View Full Version : Presentations - Wake up!

9th Aug 2010, 04:54
Hi All,

SB is presenting at a conference to some two hundred people. I have prepared my presentation, NOT utilising the "death by power-point" or "death by bullet-point" methods and I am confident about my material, and preparation and rehearsal - some more rehearsing to do over the next two weeks.

My speech is about an hour and I have a QnA at the end, but my session is 4-5pm so I need a little bit of a shake up to keep the crowds interested. My presentation has some humour in it, and flows pretty nicely, but I think some-way through it I should have an 'energiser' or something similar to keep everyone focused and awake. An interdweeb search reveals many icebreakers and energisers but none that appeal to me. All standard, or hard with a large crowd. Apart from sending the odd member of the crowd to get SB a beer, have you guys and gals got some interesting, different ideas to keep the crowds awake and focused?

SB would be quite grateful for any feedback! :-)


9th Aug 2010, 06:42
Start the presentation with an apology for having Tourettes Syndrome and explain that you might let out the odd obscenity now and then....... they will hang on every word. And of course this excuses you letting out the occasional curse if things DO go wrong !

9th Aug 2010, 06:49
Go with a round of Gin and Tonics at four, some nice canapes

9th Aug 2010, 08:29
Have a few points or illustrations on a power point slide show with one two saucy seaside postcards or what the butler saw type pictures interspersed. Make some reference to your old Dad must have been browsing his etchings again. It'll raise a titter or two.

9th Aug 2010, 08:29
Our lecturer at Cranebank used to insert soft porn pictures into his presentations to wake us up during the boring bits.

You could try some live walk-ons at odd times during your one hour presentation. Of course you'd need a bit of Beefcake for the ladies. (No, Sorry, I'm no longer available)

9th Aug 2010, 08:34
Surely, in your case Blackie, Muttoncake?

9th Aug 2010, 08:41
I often seem to get the 'graveyard shift', just after lunch. Where possible, I have a couple of pints to drink while presenting. I used to use a few slides of naked girls when making a point, but in these PC days, that's frowned upon. So I have a number of other pics - steam locomotives and cats - that can be judiciously used. A joke at the right time can be useful, but make sure that it has some relevance - for example, the whore in Venice is a good one for pointing out that things are not always what they seem. See the Pprune Friday jokes thread for material.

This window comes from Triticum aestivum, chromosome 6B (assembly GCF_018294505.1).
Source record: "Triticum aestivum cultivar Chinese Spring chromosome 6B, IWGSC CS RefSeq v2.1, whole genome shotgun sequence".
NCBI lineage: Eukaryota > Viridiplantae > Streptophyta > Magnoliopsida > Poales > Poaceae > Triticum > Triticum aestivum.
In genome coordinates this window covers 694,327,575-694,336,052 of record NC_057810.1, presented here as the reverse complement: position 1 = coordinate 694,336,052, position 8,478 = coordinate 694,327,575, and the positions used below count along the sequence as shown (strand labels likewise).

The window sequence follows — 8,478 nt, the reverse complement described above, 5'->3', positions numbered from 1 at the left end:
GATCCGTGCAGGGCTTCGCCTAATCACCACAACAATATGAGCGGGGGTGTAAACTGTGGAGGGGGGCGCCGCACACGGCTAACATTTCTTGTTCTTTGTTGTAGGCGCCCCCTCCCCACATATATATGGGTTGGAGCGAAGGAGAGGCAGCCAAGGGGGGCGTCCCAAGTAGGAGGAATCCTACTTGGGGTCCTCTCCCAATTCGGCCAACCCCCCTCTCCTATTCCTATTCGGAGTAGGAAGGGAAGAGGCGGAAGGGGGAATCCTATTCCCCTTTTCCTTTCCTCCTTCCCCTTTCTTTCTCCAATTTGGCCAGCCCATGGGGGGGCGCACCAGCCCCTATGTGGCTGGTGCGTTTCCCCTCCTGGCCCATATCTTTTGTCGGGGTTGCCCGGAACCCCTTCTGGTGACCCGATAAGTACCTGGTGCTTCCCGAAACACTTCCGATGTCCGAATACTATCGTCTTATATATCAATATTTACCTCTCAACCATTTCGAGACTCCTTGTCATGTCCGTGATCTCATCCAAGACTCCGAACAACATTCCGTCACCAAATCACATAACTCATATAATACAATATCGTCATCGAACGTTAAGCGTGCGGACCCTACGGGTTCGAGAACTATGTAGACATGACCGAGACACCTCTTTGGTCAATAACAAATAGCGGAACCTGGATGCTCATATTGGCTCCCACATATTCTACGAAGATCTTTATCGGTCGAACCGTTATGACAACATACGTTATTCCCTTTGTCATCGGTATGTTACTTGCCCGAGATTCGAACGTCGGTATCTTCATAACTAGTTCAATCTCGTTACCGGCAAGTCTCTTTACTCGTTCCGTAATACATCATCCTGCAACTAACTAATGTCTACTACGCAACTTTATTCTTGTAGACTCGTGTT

The PC business can backfire, though. Some 25 years ago, I was presenting in San Diego, and the sales rep (called Gene) told me that I shouldn't have the naked girl slides, as there was a woman in the audience. I ignored him and was talking to her after the presentation when Gene came up and apologised for the slides. Her response was 'Gene, I have known radeng for many more years than you have, and if he'd removed those slides because of me, I would have been seriously annoyed!'

I knew her husband and her before they emigrated.....

PM me if I can help further

9th Aug 2010, 08:46
"The base shrink has reliably informed me that anyone who yawns after lunch is overtly displaying homosexual tendancies"

(Circa 1988) Brig.(retd) J R S*******n, Commandant AAC, commencing his presentation just after the midday break.

Ancient Mariner
9th Aug 2010, 09:44
Compressed air horn.........blaaaaaaaaat. "And now that I have your full attention, a few important points".
Don't be shy.

9th Aug 2010, 10:00
I was hauled over the coals for giving a presentation in which, to liven things up, I inserted a slide of a man in a mac 'flashing' - nothing was visible unless you'd taken a microscope to the slide, and another of a girl quickly flashing her assets. Some petty minded idiot decided it was in 'bad taste'.

9th Aug 2010, 11:42
Surely, in your case Blackie, Muttoncake?No such luck. Mrs BS describes me as mutton dressed up as goat. Her grasp of English colloquialisms has never been that good, but in this case she surely has a point.

No need for any unsavoury stuff though, simple surprise appearances are all that is required. Even better if you can have them in context.

Cardinal Puff
9th Aug 2010, 11:49
You can get novelty rattlesnake eggs in packets at joke shops or on the net. Wind up the buzzer and hand a couple of packs out to folks who answer questions correctly or something. Your talk will be interrupted by screams when they take a peek and it goes off like an angry rattler.

9th Aug 2010, 12:13
"Anyone nodding off or yawning will have to stand on his/her chair and sing a song".:)

green granite
9th Aug 2010, 12:25
http://www.dilbert.com/dyn/str_strip/000000000/00000000/0000000/000000/90000/6000/900/96945/96945.strip.gif :E

simon brown
9th Aug 2010, 13:56
I was doing a seminar to 200 or so Architects at the Emirates stadium a couple of years ago. It was going Ok with very little feedback to questions etc. All of a sudden the fire alarm went off for half a minute or so then stopped.